Monday, April 25, 2011

carbon projects drives land grabbing and GMOs?

Carbon credits rarely deliver money to projects and communities on the ground. Out of a total carbon market volume of $144 billion in 2010, only 3,370 million (0.2%) was for project-based transactions, with only a very small proportion of that likely to reach the community level. Most of the money stays in the global North, even though projects themselves are in the South. Those that benefit most from carbon trading are financial speculators such as J.P.Morgan, Goldman Sachs and Merryl Lynch, who buy and sell carbon credits like they do any other internationally tradable commodity.
Says a briefing from the Gaia Foundation. They claim that there private companies will draw all benefits from carbon offsetting projects. I am inclined to agree with them that there are big risks for that, and that ultimately, carbon credits, mitigation banks, payment for environmental services (TEBB) represent a giant leap towards privatization of our common nature resources. I have written about it many times. 
Ecosystems: Invaluable and worthless

I can also recommend a paper by Sian Sullivan:
The environmentality of ‘Earth Incorporated’: on contemporary primitive accumulation and the financialisation of environmental conservation

Having said that, I don't really agree with some other analysis in their briefing. Two other points are that 1) it is very hard to measure the real offsets in soils, 2) GMO crops and land-grabbing are likely to be strong features in carbon offset projects. There is a certain merit in both point, but rather limited in my view. There is no indication that carbon offset farm projects will use more GMOs than food production. And the same land grabbing are explained by increased food prices, meat production, production of export crops and bio fuel. I don't defend land grabbing, but it is essentially a function of inequality and power relations regardless of the purpose for which land will be used. Huge land grabbing has taken place in most parts of the world in stages.  Just look at the Americas, earlier colonial land grabbing and even massive land grabbing of forests some hundred and fifty years ago in my native Sweden - or even the classic enclosures in England some five hundred years ago. With increased pressure on land, we will see more in the future, if local communities power over their resources are not asserted. I do realize that it is very hard to measure actual carbon sequestration in soils, but don't think it is a valid argument against agriculture carbon sequestration projects. It is difficult to measure most effect from farming, because it relies on local eco systems and because it is carried out by half a billion people, each one doing a bit differently. But with that logic you could also not make statements on effects of farming on environment, biodiversity, the nitrogen cycle or almost anything else as they are all site specific and hard to measure.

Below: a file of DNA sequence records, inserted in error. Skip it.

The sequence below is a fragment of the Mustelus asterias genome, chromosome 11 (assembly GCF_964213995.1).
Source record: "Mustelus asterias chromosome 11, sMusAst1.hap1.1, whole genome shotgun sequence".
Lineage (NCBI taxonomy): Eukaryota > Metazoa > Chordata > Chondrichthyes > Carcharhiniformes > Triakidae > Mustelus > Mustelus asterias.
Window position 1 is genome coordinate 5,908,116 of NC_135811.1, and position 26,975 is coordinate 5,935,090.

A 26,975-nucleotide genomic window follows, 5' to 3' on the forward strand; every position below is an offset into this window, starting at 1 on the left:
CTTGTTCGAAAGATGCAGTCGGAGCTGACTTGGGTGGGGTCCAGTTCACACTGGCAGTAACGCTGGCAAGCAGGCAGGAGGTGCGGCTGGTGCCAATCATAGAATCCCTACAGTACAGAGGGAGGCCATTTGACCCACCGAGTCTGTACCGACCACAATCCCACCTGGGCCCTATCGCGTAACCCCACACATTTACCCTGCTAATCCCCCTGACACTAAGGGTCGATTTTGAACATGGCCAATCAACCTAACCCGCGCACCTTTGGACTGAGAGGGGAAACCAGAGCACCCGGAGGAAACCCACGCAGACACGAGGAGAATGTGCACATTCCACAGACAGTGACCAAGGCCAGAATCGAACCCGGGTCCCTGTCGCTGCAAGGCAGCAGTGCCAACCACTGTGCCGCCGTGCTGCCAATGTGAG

Gaia contradicts itself somewhat, when calling for "the use of agro-ecological farming systems to minimise agricultural GHG emissions, and to restore soil carbon. These approaches also provide numerous “multi-functionality” benefits for adaptation, ecosystems, human health, equitable access to resources, and long-term food security." This is a clear example on where it is really hard to measure carbon offset, compared to large-scale carbon offset programs. Don't misunderstand me, I support the use of organic and agro-ecological farming, but if you argue about its benefits for carbon sequestration, people will compare those with other farming systems. 
"Agriculture, with its intensive use of fossil fuels, synthetic agro-chemicals, machinery, transport and intensive livestock rearing, is clearly a significant contributor to climate change. But done properly, the right kind of agriculture can also be a major part of the climate solution.", says Gaia. I couldn't agree more.

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